top of page

A Few of My Favorite Things

My Holy Trinity of Christmas Records

Written & Conceived by G. Scott Hughes’s that time again. It’s time to take stock of the year and ruminate. And hopefully, spread some Holiday Cheer. Speaking of, since this is a music orientated thing, I’ll muse on my top 3 favorite Christmas albums of all time. My selections are as follows…

#1-The Ventures’ Christmas Album.

#2- The Carpenters Christmas Album.

#3- Osmond Family Christmas Album.

But first, let us set some parameters. The first and most obvious is the album must contain at least 94.7 percent Christmas/Holiday music. And for the love of God, no outtakes or B roll stuff that didn’t cut the mustard to be on your last album. Save that stuff for your box set, please and thank you.

The second, when I listen to Holiday music, I want my vibration to be higher after listening to said album. The Andy Williams Christmas Album comes to mind. Even the more somber songs exude mirth and merriment on that album. And yeah, this is a must listen to during the season but I’m very sure that the album has been gushed over since its inception. So, I shall refrain from extolling the virtues of this classic.

Third, the album must have some memory or memories attached to it. Like when I remember the salivation-inducing smells as my Mother baked Christmas cookies while White Christmas by Elvis Presley (featuring The Jordanaires) played in the background.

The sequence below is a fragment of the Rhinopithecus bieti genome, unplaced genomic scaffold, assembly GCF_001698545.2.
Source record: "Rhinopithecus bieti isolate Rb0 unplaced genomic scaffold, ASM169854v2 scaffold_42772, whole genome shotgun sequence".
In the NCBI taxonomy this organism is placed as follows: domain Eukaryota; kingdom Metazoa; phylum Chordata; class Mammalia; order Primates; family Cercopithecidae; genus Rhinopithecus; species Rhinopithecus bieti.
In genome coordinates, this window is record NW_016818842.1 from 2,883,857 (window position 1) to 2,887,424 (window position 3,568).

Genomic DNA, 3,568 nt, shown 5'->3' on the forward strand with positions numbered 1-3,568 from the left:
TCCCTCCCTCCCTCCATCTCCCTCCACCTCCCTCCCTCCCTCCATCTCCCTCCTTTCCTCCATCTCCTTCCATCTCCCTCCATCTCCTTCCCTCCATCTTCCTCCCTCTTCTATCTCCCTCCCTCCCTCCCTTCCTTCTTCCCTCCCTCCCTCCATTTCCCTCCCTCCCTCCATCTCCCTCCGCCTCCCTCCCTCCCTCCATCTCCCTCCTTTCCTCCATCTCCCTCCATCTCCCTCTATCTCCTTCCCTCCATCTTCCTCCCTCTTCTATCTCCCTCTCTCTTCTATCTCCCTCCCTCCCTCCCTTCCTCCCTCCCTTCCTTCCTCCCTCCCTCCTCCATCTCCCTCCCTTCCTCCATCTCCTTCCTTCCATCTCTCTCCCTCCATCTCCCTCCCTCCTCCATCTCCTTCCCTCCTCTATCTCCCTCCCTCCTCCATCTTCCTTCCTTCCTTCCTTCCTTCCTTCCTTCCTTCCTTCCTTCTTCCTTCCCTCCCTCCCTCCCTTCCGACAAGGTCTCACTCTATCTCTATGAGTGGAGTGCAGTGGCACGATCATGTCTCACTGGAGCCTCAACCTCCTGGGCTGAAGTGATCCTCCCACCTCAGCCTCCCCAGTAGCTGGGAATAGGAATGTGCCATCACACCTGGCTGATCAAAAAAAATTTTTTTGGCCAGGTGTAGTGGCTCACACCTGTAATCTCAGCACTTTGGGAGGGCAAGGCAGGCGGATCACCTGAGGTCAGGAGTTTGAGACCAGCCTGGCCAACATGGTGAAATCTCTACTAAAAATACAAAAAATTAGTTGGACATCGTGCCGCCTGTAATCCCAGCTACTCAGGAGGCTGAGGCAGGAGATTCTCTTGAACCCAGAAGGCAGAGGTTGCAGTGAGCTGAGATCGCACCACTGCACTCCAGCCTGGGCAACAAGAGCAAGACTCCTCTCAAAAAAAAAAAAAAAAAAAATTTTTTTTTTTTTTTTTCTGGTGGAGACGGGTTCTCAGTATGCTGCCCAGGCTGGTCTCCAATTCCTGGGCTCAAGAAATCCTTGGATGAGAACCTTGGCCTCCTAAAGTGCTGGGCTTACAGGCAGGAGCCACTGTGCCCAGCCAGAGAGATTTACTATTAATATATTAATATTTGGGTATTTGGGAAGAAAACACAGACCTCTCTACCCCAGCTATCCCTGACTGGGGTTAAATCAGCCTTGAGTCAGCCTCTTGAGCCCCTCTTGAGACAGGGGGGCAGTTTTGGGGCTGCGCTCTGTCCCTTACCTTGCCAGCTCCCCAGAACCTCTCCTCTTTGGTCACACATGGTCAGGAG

And Fourth, it must sound like the musicians are having a blast while recording said album.

With all that in mind, let’s see what shakes loose, shall we.

The Ventures’ Christmas Album. I first heard this album when I was seven years old. But it wasn’t the music that sucked me in. It was the iconic album art- The black background. The traditional wreath. The red bow and holly berries popping out behind the candy apple red Mosrite guitars with gold hardware. (The guitars looked real good that I remember wanting to eat them. I even licked the album cover once. Once. Let’s just say the expectation did not meet reality well that time.) Sprinkled with a dusting of fake snow sets the perfect holiday visual feast. I’m pretty sure that the drumsticks were an afterthought. But I really don’t like it when a band member or his instrument is downplayed. Props to them for including the drummer in the photo.